Info: On October 5 from 5:30-7:00 pm, in the lobby of the City of Raleigh Museum, the Urban Design Center will host a special UDC Talk event. The evening will feature educators, researchers, designers and others who are using virtual and/or augmented reality as a tool to better communicate, engage and collaborate. At 5:30, there will be a brief 30 minute presentation and then the audience will be invited to visit tables where demonstrations, photos or video of presenters’ work will be set up for attendees to experience. On this same Friday evening, AIA Triangle is hosting a firm crawl. The Urban Design Center, located on the 2nd floor of the building, is a scheduled stop on the tour and invites anyone interested to visit the space and engage with our knowledgeable planners and designers.
>>Kevin Loftus, AIA, Architect at Gensler
>>Shea C. McManus, Ph.D., Assistant Professor of Anthropology and Int'l Studies at NCSU
>>Christophe Lafargue, Director of Business Development at Lucid Dream
>>Carla Radoslovich Delcambre, ASLA, PLA, Teaching Assistant Professor of Landscape Architecture at NCSU
>>Muntazar Monsur, Ph.D., M. Arch, Postdoctoral Research Scholar at NCSU
For more information:
NCASLA Charlotte and Anova Furnishings are hosting a tour of the US National Whitewater Center. USNWC staff will lead the tour, beginning at 4:30 pm. Anova Furnishings is sponsoring drinks and appetizers at a social directly following the tour (5:30 pm). Continuing Education credits are pending.
USNWC also has a number of public events that evening. Bring your family and stay for:
6:30 pm: Survival 101 Clinic:
Learn the basics of backcountry survival and preventative measures you can take for your next adventure during Survival 101. The USNWC Outdoor School staff will provide a brief overview of the seven priorities of survival, including positive mental attitude, fire craft, shelter building, and more. Meet at Group Check-in at 6:15.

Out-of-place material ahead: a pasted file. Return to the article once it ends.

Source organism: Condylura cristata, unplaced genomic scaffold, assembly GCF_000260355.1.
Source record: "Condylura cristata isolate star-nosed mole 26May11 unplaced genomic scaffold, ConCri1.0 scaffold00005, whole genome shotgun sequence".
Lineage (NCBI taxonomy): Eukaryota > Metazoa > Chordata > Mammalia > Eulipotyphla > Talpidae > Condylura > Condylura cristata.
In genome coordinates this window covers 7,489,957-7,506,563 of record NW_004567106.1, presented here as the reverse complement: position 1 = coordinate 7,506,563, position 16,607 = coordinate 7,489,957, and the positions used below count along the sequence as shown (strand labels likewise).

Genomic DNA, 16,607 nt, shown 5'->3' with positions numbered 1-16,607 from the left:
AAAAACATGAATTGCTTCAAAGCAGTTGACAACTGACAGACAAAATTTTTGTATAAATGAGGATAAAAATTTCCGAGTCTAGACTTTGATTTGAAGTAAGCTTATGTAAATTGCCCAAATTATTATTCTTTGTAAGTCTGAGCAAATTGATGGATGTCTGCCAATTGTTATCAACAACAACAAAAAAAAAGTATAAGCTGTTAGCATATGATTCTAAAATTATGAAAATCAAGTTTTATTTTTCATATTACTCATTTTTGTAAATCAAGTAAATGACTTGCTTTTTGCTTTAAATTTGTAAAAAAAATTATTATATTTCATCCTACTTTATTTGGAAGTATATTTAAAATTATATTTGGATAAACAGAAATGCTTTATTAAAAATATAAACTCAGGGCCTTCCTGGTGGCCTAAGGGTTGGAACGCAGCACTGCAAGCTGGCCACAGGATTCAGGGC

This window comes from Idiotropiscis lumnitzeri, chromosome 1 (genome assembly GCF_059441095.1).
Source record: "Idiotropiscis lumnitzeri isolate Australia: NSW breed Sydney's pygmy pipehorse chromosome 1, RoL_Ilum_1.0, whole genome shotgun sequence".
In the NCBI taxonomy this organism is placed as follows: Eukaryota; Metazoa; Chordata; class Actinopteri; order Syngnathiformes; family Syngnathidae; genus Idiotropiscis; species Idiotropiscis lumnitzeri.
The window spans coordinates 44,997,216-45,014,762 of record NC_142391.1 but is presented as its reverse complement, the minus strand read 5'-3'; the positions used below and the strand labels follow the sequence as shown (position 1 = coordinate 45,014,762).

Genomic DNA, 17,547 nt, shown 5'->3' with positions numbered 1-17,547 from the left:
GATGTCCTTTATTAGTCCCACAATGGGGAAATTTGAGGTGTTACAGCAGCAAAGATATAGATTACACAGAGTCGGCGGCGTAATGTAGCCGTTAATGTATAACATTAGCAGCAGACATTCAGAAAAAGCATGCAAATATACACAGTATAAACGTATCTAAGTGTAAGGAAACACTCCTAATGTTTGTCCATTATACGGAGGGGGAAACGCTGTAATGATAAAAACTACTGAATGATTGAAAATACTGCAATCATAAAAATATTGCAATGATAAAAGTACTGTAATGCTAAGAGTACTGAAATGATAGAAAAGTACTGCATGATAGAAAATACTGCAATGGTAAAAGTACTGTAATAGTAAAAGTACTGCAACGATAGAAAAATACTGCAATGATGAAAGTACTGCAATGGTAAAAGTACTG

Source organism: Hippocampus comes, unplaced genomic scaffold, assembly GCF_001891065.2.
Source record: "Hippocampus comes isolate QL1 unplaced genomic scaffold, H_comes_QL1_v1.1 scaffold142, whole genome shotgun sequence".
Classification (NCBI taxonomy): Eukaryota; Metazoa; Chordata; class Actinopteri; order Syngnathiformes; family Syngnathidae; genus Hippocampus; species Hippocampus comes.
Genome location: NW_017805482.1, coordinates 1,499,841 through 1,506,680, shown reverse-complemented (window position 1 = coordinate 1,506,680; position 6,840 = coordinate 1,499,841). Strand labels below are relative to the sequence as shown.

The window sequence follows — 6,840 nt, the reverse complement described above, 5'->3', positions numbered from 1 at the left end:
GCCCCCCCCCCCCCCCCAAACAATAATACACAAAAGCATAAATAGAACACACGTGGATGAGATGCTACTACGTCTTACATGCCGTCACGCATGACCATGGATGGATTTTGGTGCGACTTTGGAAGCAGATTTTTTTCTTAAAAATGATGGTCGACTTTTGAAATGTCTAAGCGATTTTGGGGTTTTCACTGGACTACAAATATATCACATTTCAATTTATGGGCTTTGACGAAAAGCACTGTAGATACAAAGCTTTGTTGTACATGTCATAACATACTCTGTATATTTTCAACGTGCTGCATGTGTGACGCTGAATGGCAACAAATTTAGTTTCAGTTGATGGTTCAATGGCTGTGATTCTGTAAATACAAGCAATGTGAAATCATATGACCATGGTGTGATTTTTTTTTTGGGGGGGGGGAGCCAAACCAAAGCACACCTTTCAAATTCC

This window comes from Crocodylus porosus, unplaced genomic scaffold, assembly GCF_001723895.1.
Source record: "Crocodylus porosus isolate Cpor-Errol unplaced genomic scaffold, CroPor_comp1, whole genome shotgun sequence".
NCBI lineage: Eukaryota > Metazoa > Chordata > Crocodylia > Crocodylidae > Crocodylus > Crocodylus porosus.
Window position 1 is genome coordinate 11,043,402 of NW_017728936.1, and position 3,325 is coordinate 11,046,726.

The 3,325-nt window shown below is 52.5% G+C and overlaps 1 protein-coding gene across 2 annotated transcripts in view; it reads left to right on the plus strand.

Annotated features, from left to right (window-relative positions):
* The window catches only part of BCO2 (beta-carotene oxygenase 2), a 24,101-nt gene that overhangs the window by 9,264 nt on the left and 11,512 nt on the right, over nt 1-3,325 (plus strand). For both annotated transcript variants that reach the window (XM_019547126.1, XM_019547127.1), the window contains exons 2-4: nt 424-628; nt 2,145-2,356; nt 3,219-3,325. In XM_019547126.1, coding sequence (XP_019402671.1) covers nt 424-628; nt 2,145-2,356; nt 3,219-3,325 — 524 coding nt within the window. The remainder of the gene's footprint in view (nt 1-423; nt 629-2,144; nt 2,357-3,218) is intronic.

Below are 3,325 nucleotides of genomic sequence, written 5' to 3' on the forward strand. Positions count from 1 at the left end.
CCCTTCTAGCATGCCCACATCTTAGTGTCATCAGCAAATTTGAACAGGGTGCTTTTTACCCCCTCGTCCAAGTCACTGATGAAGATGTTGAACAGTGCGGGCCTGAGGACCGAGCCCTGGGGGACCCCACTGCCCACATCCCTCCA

7:00 pm: River Jam:
Ruen Brothers – Ru and Henry Stansall – have come a long way from their small industrial hometown of Scunthorpe, Northern England. Now based in New York City, the duo have written songs with The Weeknd, toured with George Ezra and Tom Odell, shared material with Lana Del Rey, and recorded with Rick Rubin in Los Angeles. They’ve performed at Coachella, Glastonbury, BBC Radio 1’s Big Weekend, Isle of Wight, ACL, CMJ, and most recently, Bonnaroo Music and Arts Festival, where they were joined on stage by Red Hot Chili Peppers’ Chad Smith, who drums on their latest single, ‘Genevieve, Come Out Tonight’ (produced by Grammy Award-winner Dana Nielsen (Adele, Linkin Park, Weezer).
The Ruen Brothers have already received critical acclaim, with features in GQ, Wonderland, Spindle, Notion, tmrw, Q, NME, and Burberry. Airplay includes KROQ, KCRW, ALT 98.7, BBC Radio, XFM (Radio X) and a host of independent stations across the US and UK. Their 2016 single “Unknown” was featured on Apple Music’s “Best of the Week” playlist amongst 50 of the world’s best songs released that week across all genres.
- When: Friday, July 20
- Time: 7:00 p.m. – 10:00 p.m.
- Location: River Jam Stage
- Cost: Free and open to the public
- Weather: Events are scheduled to proceed rain or shine. In the event of severe weather, the USNWC reserves the right to reschedule/cancel live music performances.
Barrett L. Kays, Ph.D., FASLA will present a seminar regarding "Amending and Designing Urban Landscape Soils for Enhanced Stormwater Infiltration". The presentation will deal with new research on amending site soils to enhance infiltration, as well as, designing sand-based structural soils. Kays will discuss the basic principles of how water moves in soils, and how this affects storage of stormwater. He will discuss how he has applied these principles for some of his notable projects including: Restoration of Great Lawn & Belvedere Lake in Central Park, NYC, Hudson River Promenade, NYC, Longwood Gardens, Philadelphia, Dwight D. Eisenhower Memorial, Washington, DC, National Air & Space Museum, Washington, DC, Moore Square Park, Raleigh, and North Carolina Art Museum, Raleigh. His methods can be applied to residential, office, and commercial developments, as well as, various public projects.
Please note: This event is not board certified for CEU's therefore hours will need to be self reported.
Session M1 - Design for Access, Design for Equity
Jennifer Wagner, PLA, ASLA, LEED AP
TJ McCourt, J.D.